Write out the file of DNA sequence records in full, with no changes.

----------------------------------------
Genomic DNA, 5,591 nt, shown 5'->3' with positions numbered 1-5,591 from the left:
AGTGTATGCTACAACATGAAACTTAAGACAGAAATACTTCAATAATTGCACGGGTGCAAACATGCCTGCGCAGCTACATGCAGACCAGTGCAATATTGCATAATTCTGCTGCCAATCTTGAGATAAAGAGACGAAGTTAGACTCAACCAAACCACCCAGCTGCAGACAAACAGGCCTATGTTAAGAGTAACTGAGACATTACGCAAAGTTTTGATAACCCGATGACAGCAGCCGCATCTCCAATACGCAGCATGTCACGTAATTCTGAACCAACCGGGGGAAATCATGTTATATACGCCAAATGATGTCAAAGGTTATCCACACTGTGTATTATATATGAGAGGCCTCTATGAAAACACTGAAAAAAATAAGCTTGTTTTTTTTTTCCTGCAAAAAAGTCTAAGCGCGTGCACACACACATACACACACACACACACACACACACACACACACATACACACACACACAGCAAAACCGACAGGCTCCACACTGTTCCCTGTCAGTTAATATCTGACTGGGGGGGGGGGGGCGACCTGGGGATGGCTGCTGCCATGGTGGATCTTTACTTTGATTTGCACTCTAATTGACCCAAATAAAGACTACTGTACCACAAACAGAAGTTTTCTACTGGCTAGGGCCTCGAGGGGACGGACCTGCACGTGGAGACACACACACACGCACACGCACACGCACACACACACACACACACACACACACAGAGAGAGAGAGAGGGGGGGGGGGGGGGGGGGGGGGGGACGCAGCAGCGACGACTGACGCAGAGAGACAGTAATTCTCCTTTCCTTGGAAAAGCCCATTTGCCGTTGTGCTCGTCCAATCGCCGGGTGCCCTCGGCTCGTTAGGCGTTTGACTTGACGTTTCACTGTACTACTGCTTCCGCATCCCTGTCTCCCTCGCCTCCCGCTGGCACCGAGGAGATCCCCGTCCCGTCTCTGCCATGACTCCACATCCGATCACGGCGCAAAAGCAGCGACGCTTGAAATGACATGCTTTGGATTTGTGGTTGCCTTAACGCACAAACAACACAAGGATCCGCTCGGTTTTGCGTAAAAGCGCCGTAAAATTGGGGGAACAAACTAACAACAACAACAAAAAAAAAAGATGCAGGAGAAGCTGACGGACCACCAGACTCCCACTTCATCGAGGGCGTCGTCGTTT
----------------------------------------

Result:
Genomic DNA, 5,591 nt, shown 5'->3' with positions numbered 1-5,591 from the left:
AGTGTATGCTACAACATGAAACTTAAGACAGAAATACTTCAATAATTGCACGGGTGCAAACATGCCTGCGCAGCTACATGCAGACCAGTGCAATATTGCATAATTCTGCTGCCAATCTTGAGATAAAGAGACGAAGTTAGACTCAACCAAACCACCCAGCTGCAGACAAACAGGCCTATGTTAAGAGTAACTGAGACATTACGCAAAGTTTTGATAACCCGATGACAGCAGCCGCATCTCCAATACGCAGCATGTCACGTAATTCTGAACCAACCGGGGGAAATCATGTTATATACGCCAAATGATGTCAAAGGTTATCCACACTGTGTATTATATATGAGAGGCCTCTATGAAAACACTGAAAAAAATAAGCTTGTTTTTTTTTTCCTGCAAAAAAGTCTAAGCGCGTGCACACACACATACACACACACACACACACACACACACACACACATACACACACACACAGCAAAACCGACAGGCTCCACACTGTTCCCTGTCAGTTAATATCTGACTGGGGGGGGGGGGGCGACCTGGGGATGGCTGCTGCCATGGTGGATCTTTACTTTGATTTGCACTCTAATTGACCCAAATAAAGACTACTGTACCACAAACAGAAGTTTTCTACTGGCTAGGGCCTCGAGGGGACGGACCTGCACGTGGAGACACACACACACGCACACGCACACGCACACACACACACACACACACACACACAGAGAGAGAGAGAGGGGGGGGGGGGGGGGGGGGGGGGGACGCAGCAGCGACGACTGACGCAGAGAGACAGTAATTCTCCTTTCCTTGGAAAAGCCCATTTGCCGTTGTGCTCGTCCAATCGCCGGGTGCCCTCGGCTCGTTAGGCGTTTGACTTGACGTTTCACTGTACTACTGCTTCCGCATCCCTGTCTCCCTCGCCTCCCGCTGGCACCGAGGAGATCCCCGTCCCGTCTCTGCCATGACTCCACATCCGATCACGGCGCAAAAGCAGCGACGCTTGAAATGACATGCTTTGGATTTGTGGTTGCCTTAACGCACAAACAACACAAGGATCCGCTCGGTTTTGCGTAAAAGCGCCGTAAAATTGGGGGAACAAACTAACAACAACAACAAAAAAAAAAGATGCAGGAGAAGCTGACGGACCACCAGACTCCCACTTCATCGAGGGCGTCGTCGTTT